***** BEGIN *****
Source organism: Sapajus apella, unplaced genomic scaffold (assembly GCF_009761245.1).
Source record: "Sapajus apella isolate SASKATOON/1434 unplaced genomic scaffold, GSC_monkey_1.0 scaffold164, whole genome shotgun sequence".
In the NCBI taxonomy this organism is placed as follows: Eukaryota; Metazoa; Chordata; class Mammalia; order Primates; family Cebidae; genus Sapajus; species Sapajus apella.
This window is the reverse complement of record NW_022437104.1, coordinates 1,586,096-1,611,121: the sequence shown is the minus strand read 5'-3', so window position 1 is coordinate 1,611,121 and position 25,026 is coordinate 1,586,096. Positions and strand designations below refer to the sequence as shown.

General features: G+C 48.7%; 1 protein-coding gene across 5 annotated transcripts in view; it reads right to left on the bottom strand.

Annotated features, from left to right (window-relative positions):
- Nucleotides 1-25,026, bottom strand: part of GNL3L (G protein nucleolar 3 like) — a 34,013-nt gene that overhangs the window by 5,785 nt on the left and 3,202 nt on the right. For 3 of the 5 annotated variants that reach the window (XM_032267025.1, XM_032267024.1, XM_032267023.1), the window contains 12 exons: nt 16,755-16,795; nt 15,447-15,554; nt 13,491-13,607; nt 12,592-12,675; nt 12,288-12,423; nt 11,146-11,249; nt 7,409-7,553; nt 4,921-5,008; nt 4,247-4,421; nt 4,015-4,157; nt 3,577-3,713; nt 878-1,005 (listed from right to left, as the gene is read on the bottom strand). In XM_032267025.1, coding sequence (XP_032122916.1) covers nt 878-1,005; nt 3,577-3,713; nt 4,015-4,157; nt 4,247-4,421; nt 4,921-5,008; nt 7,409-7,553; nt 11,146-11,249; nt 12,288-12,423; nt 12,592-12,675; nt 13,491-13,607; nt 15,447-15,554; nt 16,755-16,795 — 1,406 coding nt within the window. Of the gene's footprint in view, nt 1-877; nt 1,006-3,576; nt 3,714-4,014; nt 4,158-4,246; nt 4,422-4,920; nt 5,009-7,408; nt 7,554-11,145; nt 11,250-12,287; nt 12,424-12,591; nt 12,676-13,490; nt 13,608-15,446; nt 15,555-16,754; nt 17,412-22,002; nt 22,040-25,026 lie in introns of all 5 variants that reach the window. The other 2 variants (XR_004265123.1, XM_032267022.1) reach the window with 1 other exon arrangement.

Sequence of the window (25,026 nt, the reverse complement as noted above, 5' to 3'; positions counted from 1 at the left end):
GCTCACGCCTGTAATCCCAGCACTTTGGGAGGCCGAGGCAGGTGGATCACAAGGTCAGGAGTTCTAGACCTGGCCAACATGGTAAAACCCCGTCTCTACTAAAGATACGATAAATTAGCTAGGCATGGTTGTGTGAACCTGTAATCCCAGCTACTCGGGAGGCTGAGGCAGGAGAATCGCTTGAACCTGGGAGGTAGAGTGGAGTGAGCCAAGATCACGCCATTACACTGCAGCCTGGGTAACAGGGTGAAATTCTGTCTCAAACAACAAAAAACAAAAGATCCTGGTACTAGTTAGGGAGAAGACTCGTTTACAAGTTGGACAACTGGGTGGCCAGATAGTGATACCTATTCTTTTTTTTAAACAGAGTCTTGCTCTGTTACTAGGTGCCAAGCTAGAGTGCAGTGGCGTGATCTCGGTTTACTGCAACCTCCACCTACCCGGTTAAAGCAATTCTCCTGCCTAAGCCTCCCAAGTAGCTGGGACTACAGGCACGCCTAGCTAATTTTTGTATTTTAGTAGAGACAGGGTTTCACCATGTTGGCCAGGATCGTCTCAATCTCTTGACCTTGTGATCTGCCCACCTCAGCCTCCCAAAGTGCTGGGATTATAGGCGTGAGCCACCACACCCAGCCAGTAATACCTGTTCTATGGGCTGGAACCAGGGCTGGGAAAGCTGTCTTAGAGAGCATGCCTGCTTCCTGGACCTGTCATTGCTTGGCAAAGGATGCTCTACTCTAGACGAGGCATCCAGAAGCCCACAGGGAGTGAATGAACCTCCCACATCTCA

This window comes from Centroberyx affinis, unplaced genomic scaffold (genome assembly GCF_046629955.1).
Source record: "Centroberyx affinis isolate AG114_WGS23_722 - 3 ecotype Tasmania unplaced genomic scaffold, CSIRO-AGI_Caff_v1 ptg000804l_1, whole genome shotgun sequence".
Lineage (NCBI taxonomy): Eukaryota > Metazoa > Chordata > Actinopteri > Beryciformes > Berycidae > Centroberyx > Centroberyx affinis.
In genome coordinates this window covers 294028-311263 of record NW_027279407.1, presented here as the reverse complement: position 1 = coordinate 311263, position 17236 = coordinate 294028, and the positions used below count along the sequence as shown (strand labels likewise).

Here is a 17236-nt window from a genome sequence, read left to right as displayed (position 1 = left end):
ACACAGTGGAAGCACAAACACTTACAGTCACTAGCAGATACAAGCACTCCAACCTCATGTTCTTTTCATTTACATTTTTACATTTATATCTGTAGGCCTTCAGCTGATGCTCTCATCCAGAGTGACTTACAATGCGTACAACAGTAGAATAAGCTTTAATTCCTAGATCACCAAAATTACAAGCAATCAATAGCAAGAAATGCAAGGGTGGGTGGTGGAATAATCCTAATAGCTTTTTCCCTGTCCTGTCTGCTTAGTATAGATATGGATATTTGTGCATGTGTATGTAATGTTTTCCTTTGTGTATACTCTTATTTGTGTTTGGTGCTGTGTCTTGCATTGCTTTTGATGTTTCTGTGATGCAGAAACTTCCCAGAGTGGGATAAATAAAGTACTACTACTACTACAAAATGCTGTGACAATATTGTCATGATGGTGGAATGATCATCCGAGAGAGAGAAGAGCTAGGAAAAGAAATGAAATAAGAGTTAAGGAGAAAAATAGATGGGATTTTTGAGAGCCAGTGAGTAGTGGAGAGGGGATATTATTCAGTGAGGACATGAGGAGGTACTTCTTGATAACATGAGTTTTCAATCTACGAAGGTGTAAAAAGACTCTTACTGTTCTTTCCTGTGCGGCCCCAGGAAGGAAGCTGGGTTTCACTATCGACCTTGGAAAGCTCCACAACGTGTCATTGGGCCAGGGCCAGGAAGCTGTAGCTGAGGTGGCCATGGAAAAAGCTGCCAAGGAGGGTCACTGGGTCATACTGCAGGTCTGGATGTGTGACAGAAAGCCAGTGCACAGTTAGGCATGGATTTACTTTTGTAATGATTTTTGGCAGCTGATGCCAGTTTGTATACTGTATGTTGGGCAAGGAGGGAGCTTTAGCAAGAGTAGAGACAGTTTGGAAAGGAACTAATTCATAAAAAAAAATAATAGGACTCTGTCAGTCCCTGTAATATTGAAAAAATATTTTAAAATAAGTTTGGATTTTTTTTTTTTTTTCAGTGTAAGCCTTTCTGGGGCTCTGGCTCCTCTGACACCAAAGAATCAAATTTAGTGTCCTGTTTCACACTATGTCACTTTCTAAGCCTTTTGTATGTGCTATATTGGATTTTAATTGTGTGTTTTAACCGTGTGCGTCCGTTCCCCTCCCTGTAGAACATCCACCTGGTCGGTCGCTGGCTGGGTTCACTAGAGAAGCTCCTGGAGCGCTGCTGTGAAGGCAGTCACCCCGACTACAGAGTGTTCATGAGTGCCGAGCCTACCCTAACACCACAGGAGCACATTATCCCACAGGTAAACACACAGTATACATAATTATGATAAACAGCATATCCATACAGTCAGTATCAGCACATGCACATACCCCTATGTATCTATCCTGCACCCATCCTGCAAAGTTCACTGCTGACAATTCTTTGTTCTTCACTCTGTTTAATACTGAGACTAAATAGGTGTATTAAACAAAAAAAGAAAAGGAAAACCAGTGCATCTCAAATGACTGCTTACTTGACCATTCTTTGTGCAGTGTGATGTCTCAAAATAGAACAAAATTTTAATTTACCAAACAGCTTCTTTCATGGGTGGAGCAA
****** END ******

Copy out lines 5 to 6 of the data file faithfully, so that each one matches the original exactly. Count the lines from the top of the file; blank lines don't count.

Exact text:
General features: G+C 48.7%; 1 protein-coding gene across 5 annotated transcripts in view; it reads right to left on the bottom strand.

Annotated features, from left to right (window-relative positions):